Volvo and Bowers & Wilkins
4:00 PM | February 7 2017

Perfect harmony

How Volvo Cars has teamed up with British audio specialists Bowers & Wilkins to make the music we love an integral part of our cars as well as our lives.

1966 was quite a year for music. The Beatles, The Beach Boys and Bob Dylan all released groundbreaking albums that transformed the cultural landscape. But while Lennon and McCartney and their contemporaries were busy reinventing the way music was made, a classical music enthusiast called John Bowers was focusing his attention and expertise on reinventing the way we listened to it.

The search for ‘true sound’

After discovering that stereo recordings of his favourite classical pieces rarely recreated the thrill and vibrancy of a live performance, Bowers set himself the task of designing a loudspeaker that would enable the listener to experience music in a way that was pure, satisfying, and as faithful to the artists’ original intentions as possible. Bowers called this ‘true sound’. Now, 50 years on, wherever a premium audio experience is paramount, you’ll find the ‘true sound’ of Bowers & Wilkins – whether it’s in the world-famous Abbey Road studios, the Primavera Sound Festival, or the latest Volvo cars.

Singing from the same hymn sheet

Creating great sound in a room or studio is one thing; creating consistently great sound in a moving car is an entirely different matter. Cars vibrate, they are exposed to an infinite range of ambient sounds, and they offer limited space to work with.

So, when it came to creating the premium sound system for the new 90-series Volvo cars, Bowers & Wilkins’ expert engineers and designers were involved from day one. And as a collaboration of two companies both with proud pioneering heritages, it’s natural it worked in perfect harmony to produce an exceptional listening experience that effortlessly combines superior sound with stunning Scandinavian design.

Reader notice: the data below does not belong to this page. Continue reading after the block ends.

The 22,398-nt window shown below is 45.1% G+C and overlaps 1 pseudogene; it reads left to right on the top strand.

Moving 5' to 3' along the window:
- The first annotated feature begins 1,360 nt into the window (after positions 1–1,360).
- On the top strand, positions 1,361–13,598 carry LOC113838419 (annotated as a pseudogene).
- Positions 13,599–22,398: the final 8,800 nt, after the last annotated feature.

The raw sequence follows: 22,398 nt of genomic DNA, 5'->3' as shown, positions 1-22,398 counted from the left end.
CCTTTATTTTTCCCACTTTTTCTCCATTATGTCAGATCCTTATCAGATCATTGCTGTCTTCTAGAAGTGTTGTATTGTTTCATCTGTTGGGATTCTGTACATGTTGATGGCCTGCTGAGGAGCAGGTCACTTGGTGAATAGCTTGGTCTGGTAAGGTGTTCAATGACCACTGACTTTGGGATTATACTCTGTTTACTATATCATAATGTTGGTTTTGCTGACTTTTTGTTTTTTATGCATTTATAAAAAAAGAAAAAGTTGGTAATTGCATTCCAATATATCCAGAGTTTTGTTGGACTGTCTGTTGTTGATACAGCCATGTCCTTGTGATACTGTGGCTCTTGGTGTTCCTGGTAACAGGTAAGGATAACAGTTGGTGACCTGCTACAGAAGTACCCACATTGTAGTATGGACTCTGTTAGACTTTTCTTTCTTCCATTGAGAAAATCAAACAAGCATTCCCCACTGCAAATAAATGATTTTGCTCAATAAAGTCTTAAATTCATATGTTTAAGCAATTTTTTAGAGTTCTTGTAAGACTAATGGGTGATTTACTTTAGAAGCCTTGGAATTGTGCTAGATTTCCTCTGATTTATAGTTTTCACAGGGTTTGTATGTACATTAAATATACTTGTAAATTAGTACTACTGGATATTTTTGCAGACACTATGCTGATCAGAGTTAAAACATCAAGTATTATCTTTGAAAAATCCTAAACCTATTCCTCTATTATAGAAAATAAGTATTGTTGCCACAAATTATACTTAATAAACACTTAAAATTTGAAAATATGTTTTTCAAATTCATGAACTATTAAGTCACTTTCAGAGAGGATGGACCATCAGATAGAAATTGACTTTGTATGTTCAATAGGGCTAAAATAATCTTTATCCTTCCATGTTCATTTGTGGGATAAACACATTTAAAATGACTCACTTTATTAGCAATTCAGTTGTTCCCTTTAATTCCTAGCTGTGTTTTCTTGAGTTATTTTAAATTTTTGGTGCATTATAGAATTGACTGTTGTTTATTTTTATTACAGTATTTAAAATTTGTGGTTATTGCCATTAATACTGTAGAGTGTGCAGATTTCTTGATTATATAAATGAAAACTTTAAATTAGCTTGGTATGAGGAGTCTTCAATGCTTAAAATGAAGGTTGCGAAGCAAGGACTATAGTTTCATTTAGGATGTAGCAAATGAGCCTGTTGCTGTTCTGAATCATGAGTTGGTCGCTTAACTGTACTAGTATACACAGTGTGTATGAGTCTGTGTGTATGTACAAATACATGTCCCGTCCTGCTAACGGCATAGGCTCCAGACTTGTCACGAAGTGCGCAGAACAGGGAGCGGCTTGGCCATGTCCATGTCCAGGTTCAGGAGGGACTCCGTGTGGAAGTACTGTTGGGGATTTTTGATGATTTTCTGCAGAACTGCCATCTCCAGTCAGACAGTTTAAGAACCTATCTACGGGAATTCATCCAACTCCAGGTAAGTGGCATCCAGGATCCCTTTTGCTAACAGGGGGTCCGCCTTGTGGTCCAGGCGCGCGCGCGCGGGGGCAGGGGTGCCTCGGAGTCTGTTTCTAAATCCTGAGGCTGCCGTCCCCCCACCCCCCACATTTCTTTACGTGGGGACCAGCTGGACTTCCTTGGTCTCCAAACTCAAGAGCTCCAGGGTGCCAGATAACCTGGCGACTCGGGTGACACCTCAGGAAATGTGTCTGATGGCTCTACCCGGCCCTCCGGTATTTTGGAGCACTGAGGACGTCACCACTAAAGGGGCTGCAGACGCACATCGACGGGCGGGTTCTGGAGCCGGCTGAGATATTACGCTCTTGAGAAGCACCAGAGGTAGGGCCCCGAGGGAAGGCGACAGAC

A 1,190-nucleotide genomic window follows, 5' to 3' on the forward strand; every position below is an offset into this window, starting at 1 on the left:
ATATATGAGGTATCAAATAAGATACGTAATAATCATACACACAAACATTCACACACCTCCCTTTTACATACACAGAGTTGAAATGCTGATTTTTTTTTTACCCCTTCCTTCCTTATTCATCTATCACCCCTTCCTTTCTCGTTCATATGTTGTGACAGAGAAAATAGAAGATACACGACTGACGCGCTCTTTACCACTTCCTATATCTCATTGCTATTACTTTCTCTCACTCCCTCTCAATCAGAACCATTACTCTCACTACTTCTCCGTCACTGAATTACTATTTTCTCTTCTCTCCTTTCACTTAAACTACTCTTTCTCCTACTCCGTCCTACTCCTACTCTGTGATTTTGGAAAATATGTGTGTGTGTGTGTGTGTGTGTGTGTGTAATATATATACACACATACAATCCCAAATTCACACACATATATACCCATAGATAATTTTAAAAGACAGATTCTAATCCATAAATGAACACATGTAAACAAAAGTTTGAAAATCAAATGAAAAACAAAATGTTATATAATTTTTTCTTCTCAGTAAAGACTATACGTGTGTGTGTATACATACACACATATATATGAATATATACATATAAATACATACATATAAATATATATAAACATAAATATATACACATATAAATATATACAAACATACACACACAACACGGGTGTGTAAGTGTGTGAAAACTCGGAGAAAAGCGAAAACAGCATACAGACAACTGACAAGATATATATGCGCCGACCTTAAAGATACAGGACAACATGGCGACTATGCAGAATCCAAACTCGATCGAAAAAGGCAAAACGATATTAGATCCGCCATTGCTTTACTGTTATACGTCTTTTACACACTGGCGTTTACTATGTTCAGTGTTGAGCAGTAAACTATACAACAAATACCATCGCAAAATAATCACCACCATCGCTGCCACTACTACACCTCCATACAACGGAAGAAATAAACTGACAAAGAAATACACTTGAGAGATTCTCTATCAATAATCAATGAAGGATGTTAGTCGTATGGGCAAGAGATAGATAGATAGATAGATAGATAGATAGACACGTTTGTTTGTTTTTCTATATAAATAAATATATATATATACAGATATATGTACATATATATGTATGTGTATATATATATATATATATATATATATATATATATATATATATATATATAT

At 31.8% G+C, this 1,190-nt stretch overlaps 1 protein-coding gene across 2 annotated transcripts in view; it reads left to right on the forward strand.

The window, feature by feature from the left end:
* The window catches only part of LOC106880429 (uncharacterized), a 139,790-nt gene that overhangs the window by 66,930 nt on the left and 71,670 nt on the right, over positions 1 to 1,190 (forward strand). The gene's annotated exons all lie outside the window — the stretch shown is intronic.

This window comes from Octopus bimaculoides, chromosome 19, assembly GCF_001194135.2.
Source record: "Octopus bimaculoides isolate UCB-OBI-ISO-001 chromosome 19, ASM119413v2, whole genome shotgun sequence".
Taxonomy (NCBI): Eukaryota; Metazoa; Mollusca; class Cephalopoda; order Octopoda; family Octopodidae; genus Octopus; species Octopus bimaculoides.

Quality, not just quantity

The key to successfully recreating the signature Bowers & Wilkins sound in a Volvo lies in the meticulous tuning and unique placement of the speakers. Tuning the sound system in a car is an art form that requires hours of listening, a lot of patience, and more than a few pairs of expert ears. Built using only the finest materials – including the Kevlar that’s famous for body armour – and the finest loudspeaker technology, each speaker occupies a unique position in the car to help achieve optimal sound quality. The speaker positions are worked on for years in advance of production, while five decades of audio expertise and countless computer simulations are utilised to help find the perfect audio sweet-spot.

Of the 19 on-board speakers, one in particular stands out. Tweeter-on-Top is a feature found in Bowers & Wilkins’ most advanced speakers and never previously used in a car’s audio system. Strategically centred on the dashboard, the exposed Tweeter-on-Top speaker points back into the cabin rather than upwards towards the windscreen. This helps minimise acoustic reflection from the windscreen and removes almost any interference. This ensures a superior level of sound that is more detailed, pure and authentic – especially when it comes to reproducing vocals.

With their desire for innovation, appreciation of genuine craftsmanship and unwavering belief that form should follow function, Bowers & Wilkins fits perfectly with Volvo Cars’ Scandinavian design philosophy.

 

View the rest of our our February I Roll Stories.

I Roll

Volvo is Latin for 'I roll' and was originally trademarked in 1915 with ball bearing production in mind. But 18 million cars later, Volvo has come to mean much more. 

Volvo started making cars in 1927 because we believed nobody else was making them strong enough or safe enough for Swedish roads. Along the way we’ve come up with dozens of innovations, some of which have changed the world. And it’s this proud history that continues our drive forward to the next great Volvo Cars idea.